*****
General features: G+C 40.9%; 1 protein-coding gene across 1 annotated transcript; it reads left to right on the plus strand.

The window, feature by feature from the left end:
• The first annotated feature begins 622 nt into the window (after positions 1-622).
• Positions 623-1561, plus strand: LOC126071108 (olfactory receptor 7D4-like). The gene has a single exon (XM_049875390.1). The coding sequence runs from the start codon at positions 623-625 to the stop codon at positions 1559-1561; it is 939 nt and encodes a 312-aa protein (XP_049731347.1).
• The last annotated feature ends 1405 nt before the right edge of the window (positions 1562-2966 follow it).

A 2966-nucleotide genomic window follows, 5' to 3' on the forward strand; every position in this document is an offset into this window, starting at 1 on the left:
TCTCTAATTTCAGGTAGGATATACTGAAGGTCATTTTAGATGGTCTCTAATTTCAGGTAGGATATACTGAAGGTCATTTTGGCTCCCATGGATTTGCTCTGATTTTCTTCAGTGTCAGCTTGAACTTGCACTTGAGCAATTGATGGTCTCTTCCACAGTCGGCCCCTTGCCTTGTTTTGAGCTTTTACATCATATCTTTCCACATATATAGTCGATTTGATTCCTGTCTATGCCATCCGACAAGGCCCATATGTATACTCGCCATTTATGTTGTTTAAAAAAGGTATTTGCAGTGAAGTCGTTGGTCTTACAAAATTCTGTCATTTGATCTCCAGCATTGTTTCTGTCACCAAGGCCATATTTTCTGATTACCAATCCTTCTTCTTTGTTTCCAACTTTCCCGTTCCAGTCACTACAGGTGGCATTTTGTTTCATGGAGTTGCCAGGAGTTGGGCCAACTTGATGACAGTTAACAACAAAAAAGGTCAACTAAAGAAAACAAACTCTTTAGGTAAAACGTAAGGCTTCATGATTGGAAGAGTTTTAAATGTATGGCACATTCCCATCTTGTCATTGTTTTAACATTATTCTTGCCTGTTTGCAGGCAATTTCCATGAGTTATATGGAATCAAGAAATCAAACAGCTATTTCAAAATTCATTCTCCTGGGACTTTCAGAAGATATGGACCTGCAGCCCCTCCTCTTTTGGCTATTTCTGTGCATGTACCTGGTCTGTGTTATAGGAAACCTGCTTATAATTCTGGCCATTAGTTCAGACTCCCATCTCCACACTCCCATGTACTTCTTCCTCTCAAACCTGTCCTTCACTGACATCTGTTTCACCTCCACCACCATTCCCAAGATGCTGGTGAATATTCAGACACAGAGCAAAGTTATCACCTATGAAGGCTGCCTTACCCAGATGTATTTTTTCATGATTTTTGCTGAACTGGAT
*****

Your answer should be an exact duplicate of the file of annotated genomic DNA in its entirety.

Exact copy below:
General features: G+C 40.9%; 1 protein-coding gene across 1 annotated transcript; it reads left to right on the plus strand.

The window, feature by feature from the left end:
• The first annotated feature begins 622 nt into the window (after positions 1-622).
• Positions 623-1561, plus strand: LOC126071108 (olfactory receptor 7D4-like). The gene has a single exon (XM_049875390.1). The coding sequence runs from the start codon at positions 623-625 to the stop codon at positions 1559-1561; it is 939 nt and encodes a 312-aa protein (XP_049731347.1).
• The last annotated feature ends 1405 nt before the right edge of the window (positions 1562-2966 follow it).

A 2966-nucleotide genomic window follows, 5' to 3' on the forward strand; every position in this document is an offset into this window, starting at 1 on the left:
TCTCTAATTTCAGGTAGGATATACTGAAGGTCATTTTAGATGGTCTCTAATTTCAGGTAGGATATACTGAAGGTCATTTTGGCTCCCATGGATTTGCTCTGATTTTCTTCAGTGTCAGCTTGAACTTGCACTTGAGCAATTGATGGTCTCTTCCACAGTCGGCCCCTTGCCTTGTTTTGAGCTTTTACATCATATCTTTCCACATATATAGTCGATTTGATTCCTGTCTATGCCATCCGACAAGGCCCATATGTATACTCGCCATTTATGTTGTTTAAAAAAGGTATTTGCAGTGAAGTCGTTGGTCTTACAAAATTCTGTCATTTGATCTCCAGCATTGTTTCTGTCACCAAGGCCATATTTTCTGATTACCAATCCTTCTTCTTTGTTTCCAACTTTCCCGTTCCAGTCACTACAGGTGGCATTTTGTTTCATGGAGTTGCCAGGAGTTGGGCCAACTTGATGACAGTTAACAACAAAAAAGGTCAACTAAAGAAAACAAACTCTTTAGGTAAAACGTAAGGCTTCATGATTGGAAGAGTTTTAAATGTATGGCACATTCCCATCTTGTCATTGTTTTAACATTATTCTTGCCTGTTTGCAGGCAATTTCCATGAGTTATATGGAATCAAGAAATCAAACAGCTATTTCAAAATTCATTCTCCTGGGACTTTCAGAAGATATGGACCTGCAGCCCCTCCTCTTTTGGCTATTTCTGTGCATGTACCTGGTCTGTGTTATAGGAAACCTGCTTATAATTCTGGCCATTAGTTCAGACTCCCATCTCCACACTCCCATGTACTTCTTCCTCTCAAACCTGTCCTTCACTGACATCTGTTTCACCTCCACCACCATTCCCAAGATGCTGGTGAATATTCAGACACAGAGCAAAGTTATCACCTATGAAGGCTGCCTTACCCAGATGTATTTTTTCATGATTTTTGCTGAACTGGAT